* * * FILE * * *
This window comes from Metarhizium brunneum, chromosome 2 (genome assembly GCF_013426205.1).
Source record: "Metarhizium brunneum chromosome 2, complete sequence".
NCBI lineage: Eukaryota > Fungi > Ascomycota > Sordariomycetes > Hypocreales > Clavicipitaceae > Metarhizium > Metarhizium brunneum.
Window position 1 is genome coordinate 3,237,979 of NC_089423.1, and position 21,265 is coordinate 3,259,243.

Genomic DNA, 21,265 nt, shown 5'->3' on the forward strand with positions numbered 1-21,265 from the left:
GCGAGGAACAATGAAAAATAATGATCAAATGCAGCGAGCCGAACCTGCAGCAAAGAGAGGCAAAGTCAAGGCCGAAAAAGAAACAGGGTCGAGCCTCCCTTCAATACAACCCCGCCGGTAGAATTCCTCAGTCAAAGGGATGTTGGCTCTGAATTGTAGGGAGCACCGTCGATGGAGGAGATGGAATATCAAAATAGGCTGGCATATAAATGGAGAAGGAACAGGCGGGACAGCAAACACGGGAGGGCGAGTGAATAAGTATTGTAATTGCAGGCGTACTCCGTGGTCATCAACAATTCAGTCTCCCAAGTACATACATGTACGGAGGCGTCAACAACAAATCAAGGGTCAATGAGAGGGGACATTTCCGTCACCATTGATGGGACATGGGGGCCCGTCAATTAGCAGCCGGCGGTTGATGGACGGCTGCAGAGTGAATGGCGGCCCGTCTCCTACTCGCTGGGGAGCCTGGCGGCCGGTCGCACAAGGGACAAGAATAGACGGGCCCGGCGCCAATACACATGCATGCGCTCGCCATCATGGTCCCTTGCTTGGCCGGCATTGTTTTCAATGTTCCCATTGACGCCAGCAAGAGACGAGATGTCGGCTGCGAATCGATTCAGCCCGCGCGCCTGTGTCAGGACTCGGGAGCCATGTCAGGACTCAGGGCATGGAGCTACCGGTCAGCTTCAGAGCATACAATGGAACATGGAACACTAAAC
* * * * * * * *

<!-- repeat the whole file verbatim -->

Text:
This window comes from Metarhizium brunneum, chromosome 2 (genome assembly GCF_013426205.1).
Source record: "Metarhizium brunneum chromosome 2, complete sequence".
NCBI lineage: Eukaryota > Fungi > Ascomycota > Sordariomycetes > Hypocreales > Clavicipitaceae > Metarhizium > Metarhizium brunneum.
Window position 1 is genome coordinate 3,237,979 of NC_089423.1, and position 21,265 is coordinate 3,259,243.

Genomic DNA, 21,265 nt, shown 5'->3' on the forward strand with positions numbered 1-21,265 from the left:
GCGAGGAACAATGAAAAATAATGATCAAATGCAGCGAGCCGAACCTGCAGCAAAGAGAGGCAAAGTCAAGGCCGAAAAAGAAACAGGGTCGAGCCTCCCTTCAATACAACCCCGCCGGTAGAATTCCTCAGTCAAAGGGATGTTGGCTCTGAATTGTAGGGAGCACCGTCGATGGAGGAGATGGAATATCAAAATAGGCTGGCATATAAATGGAGAAGGAACAGGCGGGACAGCAAACACGGGAGGGCGAGTGAATAAGTATTGTAATTGCAGGCGTACTCCGTGGTCATCAACAATTCAGTCTCCCAAGTACATACATGTACGGAGGCGTCAACAACAAATCAAGGGTCAATGAGAGGGGACATTTCCGTCACCATTGATGGGACATGGGGGCCCGTCAATTAGCAGCCGGCGGTTGATGGACGGCTGCAGAGTGAATGGCGGCCCGTCTCCTACTCGCTGGGGAGCCTGGCGGCCGGTCGCACAAGGGACAAGAATAGACGGGCCCGGCGCCAATACACATGCATGCGCTCGCCATCATGGTCCCTTGCTTGGCCGGCATTGTTTTCAATGTTCCCATTGACGCCAGCAAGAGACGAGATGTCGGCTGCGAATCGATTCAGCCCGCGCGCCTGTGTCAGGACTCGGGAGCCATGTCAGGACTCAGGGCATGGAGCTACCGGTCAGCTTCAGAGCATACAATGGAACATGGAACACTAAAC